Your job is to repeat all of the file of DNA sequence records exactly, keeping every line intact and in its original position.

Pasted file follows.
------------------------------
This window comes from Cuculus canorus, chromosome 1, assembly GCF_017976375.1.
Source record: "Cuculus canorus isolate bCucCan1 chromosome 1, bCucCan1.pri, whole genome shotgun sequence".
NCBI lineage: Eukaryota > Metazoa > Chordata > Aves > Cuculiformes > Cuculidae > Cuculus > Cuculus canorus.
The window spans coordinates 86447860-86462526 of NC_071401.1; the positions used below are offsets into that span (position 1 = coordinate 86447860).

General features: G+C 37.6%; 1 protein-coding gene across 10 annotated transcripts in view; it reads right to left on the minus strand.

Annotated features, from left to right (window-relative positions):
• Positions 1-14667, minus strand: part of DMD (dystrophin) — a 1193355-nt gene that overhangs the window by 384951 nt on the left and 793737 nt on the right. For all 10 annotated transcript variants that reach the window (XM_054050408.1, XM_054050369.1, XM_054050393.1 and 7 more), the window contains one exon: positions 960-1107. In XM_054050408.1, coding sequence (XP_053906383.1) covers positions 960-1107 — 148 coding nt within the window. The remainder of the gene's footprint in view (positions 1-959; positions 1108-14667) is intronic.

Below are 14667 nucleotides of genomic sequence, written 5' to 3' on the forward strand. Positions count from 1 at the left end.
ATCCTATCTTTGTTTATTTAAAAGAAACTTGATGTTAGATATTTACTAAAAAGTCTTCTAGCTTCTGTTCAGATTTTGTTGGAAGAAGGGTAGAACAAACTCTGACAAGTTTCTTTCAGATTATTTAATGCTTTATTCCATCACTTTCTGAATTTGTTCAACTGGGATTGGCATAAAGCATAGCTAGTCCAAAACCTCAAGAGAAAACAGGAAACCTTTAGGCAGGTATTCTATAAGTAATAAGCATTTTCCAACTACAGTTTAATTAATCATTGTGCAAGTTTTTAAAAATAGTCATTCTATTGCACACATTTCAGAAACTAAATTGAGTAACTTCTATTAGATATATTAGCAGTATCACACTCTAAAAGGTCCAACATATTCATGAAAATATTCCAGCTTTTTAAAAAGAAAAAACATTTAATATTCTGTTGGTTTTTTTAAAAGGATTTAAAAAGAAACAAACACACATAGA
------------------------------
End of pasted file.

This window comes from Cuculus canorus, chromosome 1, assembly GCF_017976375.1.
Source record: "Cuculus canorus isolate bCucCan1 chromosome 1, bCucCan1.pri, whole genome shotgun sequence".
NCBI lineage: Eukaryota > Metazoa > Chordata > Aves > Cuculiformes > Cuculidae > Cuculus > Cuculus canorus.
The window spans coordinates 86447860-86462526 of NC_071401.1; the positions used below are offsets into that span (position 1 = coordinate 86447860).

General features: G+C 37.6%; 1 protein-coding gene across 10 annotated transcripts in view; it reads right to left on the minus strand.

Annotated features, from left to right (window-relative positions):
• Positions 1-14667, minus strand: part of DMD (dystrophin) — a 1193355-nt gene that overhangs the window by 384951 nt on the left and 793737 nt on the right. For all 10 annotated transcript variants that reach the window (XM_054050408.1, XM_054050369.1, XM_054050393.1 and 7 more), the window contains one exon: positions 960-1107. In XM_054050408.1, coding sequence (XP_053906383.1) covers positions 960-1107 — 148 coding nt within the window. The remainder of the gene's footprint in view (positions 1-959; positions 1108-14667) is intronic.

Below are 14667 nucleotides of genomic sequence, written 5' to 3' on the forward strand. Positions count from 1 at the left end.
ATCCTATCTTTGTTTATTTAAAAGAAACTTGATGTTAGATATTTACTAAAAAGTCTTCTAGCTTCTGTTCAGATTTTGTTGGAAGAAGGGTAGAACAAACTCTGACAAGTTTCTTTCAGATTATTTAATGCTTTATTCCATCACTTTCTGAATTTGTTCAACTGGGATTGGCATAAAGCATAGCTAGTCCAAAACCTCAAGAGAAAACAGGAAACCTTTAGGCAGGTATTCTATAAGTAATAAGCATTTTCCAACTACAGTTTAATTAATCATTGTGCAAGTTTTTAAAAATAGTCATTCTATTGCACACATTTCAGAAACTAAATTGAGTAACTTCTATTAGATATATTAGCAGTATCACACTCTAAAAGGTCCAACATATTCATGAAAATATTCCAGCTTTTTAAAAAGAAAAAACATTTAATATTCTGTTGGTTTTTTTAAAAGGATTTAAAAAGAAACAAACACACATAGA